1) Conduct crimes - don't need a bad result. E.g. Dangerous driving. No harm or consequence needs to be shown.
2) Result crimes - have to cause prohibited consequence. E.g. murder, ****, arson, theft etc. The consequence of the defendants actions must be proved.
- Physical element of the offence. What the dft has or hasn't done. Must be a positive act.
- Needs to be more than an act, it can also be a circumstance or consequence. Acturs reus can arise from: an act, an omission (failure to act) or a state of affairs.
- Must be voluntary - Hill v Baxter stated for example if a swarm of bees enters a car, the driver cannot be responsible for swerving. (R v Quick - diabetic. Took insulin, then didn't eat and assualted someone. Leichester v Pearson - car stopped at a zebra crossing and got hit by another car which caused them to hit a person on the crossing).
- Doesn't need to be voluntary in state of affairs - where the dft is liable due to the state they find themselves in. Larsonneur - french lady in the UK, visa ran out so she was sent to Ireland. They then deported her back. Arrested for being illegal.
- 5 duty situations = an omission can amount to an actus reus:
1- Contractual duty - Pittwood - man was meant to lower level crosser. He didn't which was the omission. V & horse were killed on the crossing. Pittwood found guilty.
2- Duty due to a relationship (usually parent & child) - Gibbins & Proctor - father & mistress failed to feed child, child died = guilty of murder.
3- Duty voluntarily undertaken - Stone & Dobinson - voluntarily cared for sick elderly sister. Got bedsores - they failed to get her medical treatment, she lost her appetite and died. Guitly.
4- Duty due to official position - Dytham - police officer saw a bad assault, but did nothing - he drove away.
5- Chain of events - Miller - man went to bed with a lit cigarette, fell asleep and the cigarette set the bed alight. He woke and saw it but did nothing and didn't tell anyone, he got up and went to sleep in another room. Guilty of arson.
An omission can also arise due to a statute e.g. - failure to provide a breath sample, failure to pay taxes, failure to display tax disc. - Santana Bermudez - WPC pricked finger on syringe in dft's pocket. Dft told her it wasn't there when he was asked.
Prosecution must prove:
1) Dft's conduct was a factual cause of the consequence.
2) Dft's conduct was "in law" the cause of the consequence.
3) There was no intervening act to break the chain of causation.
TWO types of causation - factual & legal.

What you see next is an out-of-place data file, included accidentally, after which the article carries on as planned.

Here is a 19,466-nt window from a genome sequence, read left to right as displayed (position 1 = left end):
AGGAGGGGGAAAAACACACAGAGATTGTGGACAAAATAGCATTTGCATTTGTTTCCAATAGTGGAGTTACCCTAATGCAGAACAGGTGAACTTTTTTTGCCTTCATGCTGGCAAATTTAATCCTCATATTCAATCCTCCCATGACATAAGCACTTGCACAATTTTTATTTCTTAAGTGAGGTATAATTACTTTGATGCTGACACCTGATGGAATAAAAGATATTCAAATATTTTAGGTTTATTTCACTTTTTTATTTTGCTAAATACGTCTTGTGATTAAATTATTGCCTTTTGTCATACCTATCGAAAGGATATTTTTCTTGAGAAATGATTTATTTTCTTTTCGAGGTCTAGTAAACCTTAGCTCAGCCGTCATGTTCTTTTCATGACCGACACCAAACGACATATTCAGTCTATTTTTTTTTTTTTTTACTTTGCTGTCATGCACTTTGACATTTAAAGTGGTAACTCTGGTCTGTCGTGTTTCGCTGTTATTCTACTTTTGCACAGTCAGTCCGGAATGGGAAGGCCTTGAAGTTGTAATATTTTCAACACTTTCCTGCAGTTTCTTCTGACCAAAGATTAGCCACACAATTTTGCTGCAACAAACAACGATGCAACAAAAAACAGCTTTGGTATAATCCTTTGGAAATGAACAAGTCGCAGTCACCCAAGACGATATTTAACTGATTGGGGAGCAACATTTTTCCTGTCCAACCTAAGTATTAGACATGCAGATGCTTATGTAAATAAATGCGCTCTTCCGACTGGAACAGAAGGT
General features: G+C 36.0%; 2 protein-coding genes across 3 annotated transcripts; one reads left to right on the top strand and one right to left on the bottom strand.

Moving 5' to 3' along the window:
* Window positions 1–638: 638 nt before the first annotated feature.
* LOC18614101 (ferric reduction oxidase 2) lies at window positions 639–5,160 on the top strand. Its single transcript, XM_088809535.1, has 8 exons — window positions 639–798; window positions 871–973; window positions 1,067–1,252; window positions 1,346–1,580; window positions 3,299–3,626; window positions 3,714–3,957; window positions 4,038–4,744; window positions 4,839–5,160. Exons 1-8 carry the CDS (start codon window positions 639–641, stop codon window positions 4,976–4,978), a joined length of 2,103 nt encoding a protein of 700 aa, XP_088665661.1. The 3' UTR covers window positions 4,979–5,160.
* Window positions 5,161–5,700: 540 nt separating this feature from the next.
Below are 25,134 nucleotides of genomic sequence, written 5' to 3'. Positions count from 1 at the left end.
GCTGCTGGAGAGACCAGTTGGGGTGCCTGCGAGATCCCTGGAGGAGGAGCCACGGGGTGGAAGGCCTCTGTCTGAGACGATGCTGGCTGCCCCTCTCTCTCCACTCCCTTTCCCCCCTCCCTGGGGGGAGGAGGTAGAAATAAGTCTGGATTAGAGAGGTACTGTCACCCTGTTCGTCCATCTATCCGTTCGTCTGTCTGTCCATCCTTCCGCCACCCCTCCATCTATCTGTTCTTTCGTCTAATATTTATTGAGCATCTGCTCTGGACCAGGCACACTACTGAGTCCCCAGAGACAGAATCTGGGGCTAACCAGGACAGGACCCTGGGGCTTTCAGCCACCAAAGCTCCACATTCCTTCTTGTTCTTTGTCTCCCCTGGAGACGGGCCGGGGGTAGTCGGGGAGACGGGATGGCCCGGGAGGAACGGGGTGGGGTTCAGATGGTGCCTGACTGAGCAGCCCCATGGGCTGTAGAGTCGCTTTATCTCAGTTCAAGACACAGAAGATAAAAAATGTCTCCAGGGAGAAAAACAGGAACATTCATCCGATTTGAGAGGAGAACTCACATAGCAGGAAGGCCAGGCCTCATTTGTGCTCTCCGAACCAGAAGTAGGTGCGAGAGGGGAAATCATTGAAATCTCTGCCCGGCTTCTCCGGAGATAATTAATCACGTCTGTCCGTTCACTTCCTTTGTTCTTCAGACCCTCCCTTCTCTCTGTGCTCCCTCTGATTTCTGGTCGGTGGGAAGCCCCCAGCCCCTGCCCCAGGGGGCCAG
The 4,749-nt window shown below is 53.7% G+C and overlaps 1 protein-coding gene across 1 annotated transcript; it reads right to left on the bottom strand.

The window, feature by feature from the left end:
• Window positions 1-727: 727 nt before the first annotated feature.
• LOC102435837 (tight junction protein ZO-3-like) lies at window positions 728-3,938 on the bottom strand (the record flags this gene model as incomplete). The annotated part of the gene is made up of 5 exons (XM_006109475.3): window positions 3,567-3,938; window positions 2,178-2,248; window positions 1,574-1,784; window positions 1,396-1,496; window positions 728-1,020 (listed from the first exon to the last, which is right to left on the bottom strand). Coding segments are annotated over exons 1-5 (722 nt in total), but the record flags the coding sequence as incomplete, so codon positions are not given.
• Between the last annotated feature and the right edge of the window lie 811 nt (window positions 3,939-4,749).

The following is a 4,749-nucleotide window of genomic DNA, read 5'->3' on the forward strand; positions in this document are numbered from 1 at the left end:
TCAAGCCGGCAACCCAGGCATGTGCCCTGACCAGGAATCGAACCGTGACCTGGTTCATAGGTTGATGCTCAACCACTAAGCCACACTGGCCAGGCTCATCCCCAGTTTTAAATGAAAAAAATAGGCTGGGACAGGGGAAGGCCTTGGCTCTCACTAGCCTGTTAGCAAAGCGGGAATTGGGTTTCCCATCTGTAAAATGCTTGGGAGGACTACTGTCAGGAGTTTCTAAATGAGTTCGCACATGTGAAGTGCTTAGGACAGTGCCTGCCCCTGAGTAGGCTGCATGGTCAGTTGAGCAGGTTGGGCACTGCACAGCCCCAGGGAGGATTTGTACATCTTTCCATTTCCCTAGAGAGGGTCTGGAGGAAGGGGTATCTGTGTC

1) Factual causation - 'but for' test - would the bad thing of happened 'but for' the dft?
White - son put poison in mother's coco, but she died of a heartattack before drinking the coco. No factual causation - NOT murder as she would have died 'but for' the poison in the coco.
R v Pagett - man shot at policeman, who shot back. Pagett hid behind pregnant girlfriend who got hit by the bullet and she dies. She wouldn't have died 'but for' Pagett hiding behind her. Pagett found guilty of manslaughter.
2) Legal causation - R v Smith - the dft's act would be regarded as the cause in law, if it was the operating and substantial cause of the v's death.
It must be more than a minimal cause. although there could be other causes contributing to the consequence.
'Thin Skull Rule' - Blaue - young Jehovah's Witness woman stabbed by dft. Needed a blood transfusion but refused. She dies - dft convicted of murder. The fact she was a Jehovah's Witness made the wound fatal, but the dft had to take his victim as he found her.
A break in the chain of causation: is called a NOVUS ACTUS INTERVENIENS (new intervening act).
If something happens between the dft's original act and the consequence, this can break the chain of causation.
3 things which can break the chain:
1) Act of a third party.
2) The victim's own act.
3) A natural, but unpredictable event. (An act of God).
Medical treatment may break the chain of causation as it is an act of a third party.
Didn't break the chain:
1) Smith - soldier stabbed by another soldier. Was carried to a medical center, but dropped on the way. The staff at the hospital gave him artificial respiration by pressing on his chest. If he was given proper treatment = 75% chance of living. Original attacker found liable.
2) Chesire - Dft shot V in the stomach and thigh. V had problems breathing and was given a tracheotomy - tube in throat to help breathing. V died from complications from tracheotomy. By the time he died, original wounds were no longer life threatening BUT dft still guilty of murder.
Broke the chain:
3) Jordan - V stabbed in stomach - treated in hospital - wounds healing well. Given antibiotic, suffered allergic reaction. Dr stopped giving drug, the next day another Dr gave him a larger dose. V died from the allergic reaction. Dr's actions were intervening - dft not guilty.
Victims Own Act -
Roberts - Girl hitch-hiker jumped from car in order to escape sexual advances. Car was traveling between 20-40 mph and girl was injured from jumping. Dft guilty for her injuries.
Williams - hitch-hiker jumped from Williams' car and died from head injuries caused by his head hitting the road. COA said v's act had to be foreseeable and also in proportion to the threat. Williams' not guilty.
- mental element of the offence.
- many different levels of mens rea.
- many different words indicating mens rea: intentionally, recklessly, dishonestly, knowingly.